Thread: Licensing

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  1. #1 Licensing 
    Senior Member David J. Buchanan's Avatar
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    What's the typical charge/rate/price for licensing RED footage? Or I guess any footage.

    It's been going down here in MN with the protests and I've gotten multiple inquires as of now. I haven't done licensing ever before, mostly project base or day rates... So what's the typical charge?

    My setup is RED Gem all 5K 2:1 + Zeiss Otuese and Sigma Art (dunno if gear really matter in this case, but throwing it out there)

    Or should I just charge my rate for a days worth of filming?

    Please, any insight is helpful.

    Thanks.
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  2. #2  
    Senior Member Ryan Williams's Avatar
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    David,

    I'm sure someone will jump in with more experience than I have, but you should really ensure you cover your bases before selling/licensing. First thing I would do, is identify exactly who you are selling to and then answer the rest of the (five) Ws for the footage.

    Who - Who is the footage for? If it is for a student using it on a non-commercial project for his class I'd very likely consider a much different rate.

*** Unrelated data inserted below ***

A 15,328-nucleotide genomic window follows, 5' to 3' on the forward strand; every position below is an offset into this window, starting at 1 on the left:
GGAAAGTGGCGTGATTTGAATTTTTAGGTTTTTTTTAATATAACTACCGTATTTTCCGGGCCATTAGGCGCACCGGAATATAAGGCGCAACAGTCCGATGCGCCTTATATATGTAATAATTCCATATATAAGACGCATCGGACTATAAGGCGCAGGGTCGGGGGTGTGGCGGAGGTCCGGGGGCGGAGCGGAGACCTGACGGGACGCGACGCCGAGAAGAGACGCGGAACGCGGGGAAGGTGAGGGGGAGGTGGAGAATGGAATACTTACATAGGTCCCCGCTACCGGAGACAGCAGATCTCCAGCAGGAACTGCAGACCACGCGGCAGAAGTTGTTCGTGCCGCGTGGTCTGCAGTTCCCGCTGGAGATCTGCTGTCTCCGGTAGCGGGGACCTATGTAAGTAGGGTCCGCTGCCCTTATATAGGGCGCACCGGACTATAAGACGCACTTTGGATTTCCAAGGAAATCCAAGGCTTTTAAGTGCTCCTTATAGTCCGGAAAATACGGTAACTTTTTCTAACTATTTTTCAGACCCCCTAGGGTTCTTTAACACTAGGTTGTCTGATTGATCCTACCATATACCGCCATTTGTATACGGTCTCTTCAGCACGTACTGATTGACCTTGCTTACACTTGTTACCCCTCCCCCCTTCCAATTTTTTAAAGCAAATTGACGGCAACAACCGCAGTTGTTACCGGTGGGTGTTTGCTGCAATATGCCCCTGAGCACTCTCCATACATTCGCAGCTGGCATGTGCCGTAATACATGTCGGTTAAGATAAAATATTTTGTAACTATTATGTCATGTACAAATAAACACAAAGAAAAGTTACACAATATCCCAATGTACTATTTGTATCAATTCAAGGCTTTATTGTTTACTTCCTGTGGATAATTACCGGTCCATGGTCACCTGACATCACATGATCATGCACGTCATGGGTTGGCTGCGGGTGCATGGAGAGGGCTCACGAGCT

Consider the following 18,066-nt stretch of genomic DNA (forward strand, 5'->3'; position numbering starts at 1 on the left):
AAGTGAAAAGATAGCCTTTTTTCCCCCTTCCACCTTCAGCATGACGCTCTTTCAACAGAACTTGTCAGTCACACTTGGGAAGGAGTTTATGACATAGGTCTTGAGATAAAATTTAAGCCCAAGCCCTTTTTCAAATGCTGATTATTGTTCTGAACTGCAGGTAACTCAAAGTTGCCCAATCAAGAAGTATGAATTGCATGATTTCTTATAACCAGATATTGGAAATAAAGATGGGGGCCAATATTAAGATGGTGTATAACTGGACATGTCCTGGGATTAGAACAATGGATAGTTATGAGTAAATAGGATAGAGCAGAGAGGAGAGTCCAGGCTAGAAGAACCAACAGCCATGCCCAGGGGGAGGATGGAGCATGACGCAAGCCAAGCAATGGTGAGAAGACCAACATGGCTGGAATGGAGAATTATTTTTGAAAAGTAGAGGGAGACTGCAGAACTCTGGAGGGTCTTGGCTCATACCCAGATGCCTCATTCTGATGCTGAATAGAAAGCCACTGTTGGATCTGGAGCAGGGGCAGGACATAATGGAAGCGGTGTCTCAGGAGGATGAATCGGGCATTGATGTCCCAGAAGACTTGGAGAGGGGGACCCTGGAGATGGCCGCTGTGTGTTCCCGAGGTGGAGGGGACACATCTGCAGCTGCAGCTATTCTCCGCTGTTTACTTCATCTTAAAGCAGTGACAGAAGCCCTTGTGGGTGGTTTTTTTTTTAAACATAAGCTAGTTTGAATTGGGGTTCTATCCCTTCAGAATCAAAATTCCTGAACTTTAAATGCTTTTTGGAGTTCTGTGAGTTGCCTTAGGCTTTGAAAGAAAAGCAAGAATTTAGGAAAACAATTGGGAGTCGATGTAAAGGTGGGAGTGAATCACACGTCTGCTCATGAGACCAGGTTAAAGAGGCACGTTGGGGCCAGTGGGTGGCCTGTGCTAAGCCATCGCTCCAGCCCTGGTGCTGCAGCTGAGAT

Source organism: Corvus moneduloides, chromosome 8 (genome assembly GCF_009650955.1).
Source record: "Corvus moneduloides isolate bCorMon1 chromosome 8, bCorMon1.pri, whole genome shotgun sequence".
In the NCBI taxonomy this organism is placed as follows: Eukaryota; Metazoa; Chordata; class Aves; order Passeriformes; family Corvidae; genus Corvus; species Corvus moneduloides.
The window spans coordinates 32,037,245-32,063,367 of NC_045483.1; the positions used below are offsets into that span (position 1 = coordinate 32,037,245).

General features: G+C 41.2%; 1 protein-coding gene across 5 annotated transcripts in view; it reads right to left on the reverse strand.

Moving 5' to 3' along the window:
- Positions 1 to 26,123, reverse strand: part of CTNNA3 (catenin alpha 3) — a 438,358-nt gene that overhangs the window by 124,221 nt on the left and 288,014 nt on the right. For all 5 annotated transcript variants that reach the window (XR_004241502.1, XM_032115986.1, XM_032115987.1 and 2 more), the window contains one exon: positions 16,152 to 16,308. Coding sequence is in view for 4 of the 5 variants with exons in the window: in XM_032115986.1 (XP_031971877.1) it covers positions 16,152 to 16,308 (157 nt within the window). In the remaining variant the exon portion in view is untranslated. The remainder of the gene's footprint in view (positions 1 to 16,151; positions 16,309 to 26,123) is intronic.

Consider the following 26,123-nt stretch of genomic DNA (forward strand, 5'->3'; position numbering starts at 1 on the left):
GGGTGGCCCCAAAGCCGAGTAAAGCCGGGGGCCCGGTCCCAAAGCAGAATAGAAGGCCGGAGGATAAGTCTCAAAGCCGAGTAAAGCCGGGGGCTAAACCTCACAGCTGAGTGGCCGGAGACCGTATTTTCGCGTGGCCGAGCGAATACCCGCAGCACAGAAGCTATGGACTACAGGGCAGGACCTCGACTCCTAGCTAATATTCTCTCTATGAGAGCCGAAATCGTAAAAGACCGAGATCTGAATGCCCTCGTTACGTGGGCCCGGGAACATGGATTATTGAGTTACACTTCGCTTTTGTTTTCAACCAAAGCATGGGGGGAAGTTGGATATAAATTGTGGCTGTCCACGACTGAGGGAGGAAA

Where - Where is the footage going to be displayed? Is it going to a news channel? Going to someone's Sundance documentary? etc...
    What - What exactly do they want? Get the tech specs and ensure that it is what they are asking for. Also, what type of license are they offering to buy (you'll need to look up the different types of rights/licensing).
    When - Do they need the footage right now? If so, you could possibly look at increasing the price due to the demand. You'll need to know your market and have an idea how much similar footage is being sold for.
    Why - This W might not be as important as the others, but for you, it could help lead to insight as to why people are wanting your footage. What is special about your footage? Why are people seeking that type of footage out? This may help you get more quality/desired footage than if you don't take a second to reflect on it.

    Here's a calculator for PHOTOGRAPHY images (Getty) to get you started: https://www.gettyimages.es/purchase/...10069475ab-001

    Don't undersell yourself or your footage. Again, study and research the market and decide what your footage is worth. And lastly, as with everything else nowadays, make sure any agreements you draft up, are going to sign, etc. are all reviewed by a lawyer.

    All the best, and stay safe out there!
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  3. #3  
    Member Jordan Beard's Avatar
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    Don't undersell yourself. Going out and filming in protests with an expensive camera is a risk and you should be compensated for taking that risk. Find out who's asking and make sure that your footage is not being used in a final product that goes against your politics, if that's important to you. If a large company is asking to license a shot for a commercial spot you can ask for way more than if it's a news network looking for footage to show on the nightly news. Sorry it's difficult to give more specific numbers without knowing more-- Ryan's questions above seem like a good starting point.
    Jordan Beard
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